I think one of the things that really struck me about Sean’s work early on was the backgrounds he draws. They’re insane and I’m jealous of the amount of work he puts into them. Just looking at them makes me feel like I’ve cheated on 150+ pages of OTV. And it all comes down to time and effort – which is one of the reason I feel like I’ve cheated on all those pages. It’s not that I can’t draw detailed backgrounds, it’s that I chose not to. So I’ve been re-evaluating my thought process and approach to drawing settings and if you were to check out some of my newer work, you’d see the difference.


Can you see the influence?
What’s super strange is that just over a year ago, I had no idea who Sean Murphy was and yet the influence of his work on mine has been tremendous so far. At the same time, I’m not sure it’s all surface stuff that you can easily see. Here’s how I see his work influencing mine:

  1. I’m trying to use more ink. I’m putting more linework down and I’m spotting more blacks. And I realize that this is a conscious decision on my part and I specifically studied how to “spot blacks” so I could do a better job than I was.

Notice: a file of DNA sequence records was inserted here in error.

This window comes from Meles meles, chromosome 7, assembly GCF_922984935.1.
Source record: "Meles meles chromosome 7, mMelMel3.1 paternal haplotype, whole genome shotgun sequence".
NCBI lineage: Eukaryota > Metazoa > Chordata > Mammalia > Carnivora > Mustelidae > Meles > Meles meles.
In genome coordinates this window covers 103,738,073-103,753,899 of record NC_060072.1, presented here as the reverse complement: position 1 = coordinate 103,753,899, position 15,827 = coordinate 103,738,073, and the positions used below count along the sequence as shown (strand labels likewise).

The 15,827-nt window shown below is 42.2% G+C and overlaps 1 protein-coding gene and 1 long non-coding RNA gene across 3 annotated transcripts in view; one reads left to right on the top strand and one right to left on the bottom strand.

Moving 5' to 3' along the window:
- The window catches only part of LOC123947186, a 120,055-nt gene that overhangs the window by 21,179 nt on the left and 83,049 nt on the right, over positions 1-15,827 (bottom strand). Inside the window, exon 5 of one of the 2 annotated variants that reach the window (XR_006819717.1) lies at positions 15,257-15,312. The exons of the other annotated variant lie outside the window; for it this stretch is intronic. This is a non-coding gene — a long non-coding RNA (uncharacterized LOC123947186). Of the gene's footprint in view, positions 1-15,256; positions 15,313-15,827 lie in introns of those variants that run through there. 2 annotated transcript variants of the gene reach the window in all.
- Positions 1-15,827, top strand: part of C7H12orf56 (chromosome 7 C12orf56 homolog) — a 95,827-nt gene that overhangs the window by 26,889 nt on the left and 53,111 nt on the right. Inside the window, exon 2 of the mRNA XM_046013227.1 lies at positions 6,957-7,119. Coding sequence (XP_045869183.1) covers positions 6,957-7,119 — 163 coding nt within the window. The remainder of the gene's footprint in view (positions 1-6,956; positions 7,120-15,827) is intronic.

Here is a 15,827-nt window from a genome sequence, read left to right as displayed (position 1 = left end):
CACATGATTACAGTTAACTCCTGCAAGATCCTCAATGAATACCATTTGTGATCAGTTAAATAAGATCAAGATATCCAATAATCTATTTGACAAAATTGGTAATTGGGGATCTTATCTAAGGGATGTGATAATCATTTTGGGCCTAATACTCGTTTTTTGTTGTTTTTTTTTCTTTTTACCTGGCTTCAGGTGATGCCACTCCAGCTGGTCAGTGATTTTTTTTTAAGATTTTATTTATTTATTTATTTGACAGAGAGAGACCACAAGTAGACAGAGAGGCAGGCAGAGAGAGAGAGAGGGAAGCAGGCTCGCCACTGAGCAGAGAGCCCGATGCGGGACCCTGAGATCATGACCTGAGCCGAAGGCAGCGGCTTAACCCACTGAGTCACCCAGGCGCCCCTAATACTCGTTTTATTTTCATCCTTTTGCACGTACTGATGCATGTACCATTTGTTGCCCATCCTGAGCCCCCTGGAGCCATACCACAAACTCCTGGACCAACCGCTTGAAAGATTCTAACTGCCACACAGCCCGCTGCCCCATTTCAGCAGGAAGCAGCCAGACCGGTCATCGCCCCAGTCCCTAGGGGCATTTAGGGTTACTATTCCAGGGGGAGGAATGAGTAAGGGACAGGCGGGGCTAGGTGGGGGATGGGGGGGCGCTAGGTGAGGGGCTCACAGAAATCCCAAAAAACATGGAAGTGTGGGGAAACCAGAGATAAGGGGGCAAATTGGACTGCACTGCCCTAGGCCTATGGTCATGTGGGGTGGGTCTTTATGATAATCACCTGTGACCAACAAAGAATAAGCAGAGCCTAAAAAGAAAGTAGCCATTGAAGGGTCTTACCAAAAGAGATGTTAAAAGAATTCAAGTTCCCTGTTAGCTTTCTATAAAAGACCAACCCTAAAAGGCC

2. I’ve always been messy, but now I’m really trying to embrace it. I think this is super important because I’ve often felt like what my art naturally “looks like” just doesn’t fit with how “most comics” look. So in a way, seeing Sean do his thing has really encouraged me to let go and just do what I do.
  3. Learning from his storytelling has changed the way that I approach telling a story. It’s given me more options and that means better results.


I’m sure by now everyone has heard about Sean, but if you haven’t, go and check out his work. I mentioned THE WAKE above, but he also has a few other books worth reading: PUNK ROCK JESUS, JOE THE BARBARIAN, HELLBLAZER and AMERICAN VAMPIRE are all readily available in collected editions.

About jason

Illustrator and graphic designer. When not working full time as a Senior Graphic Designer, I am usually working on the graphic novel On the Verge: the Arrow of Time. Artist on Andrew Jackson in Space and The Sisters.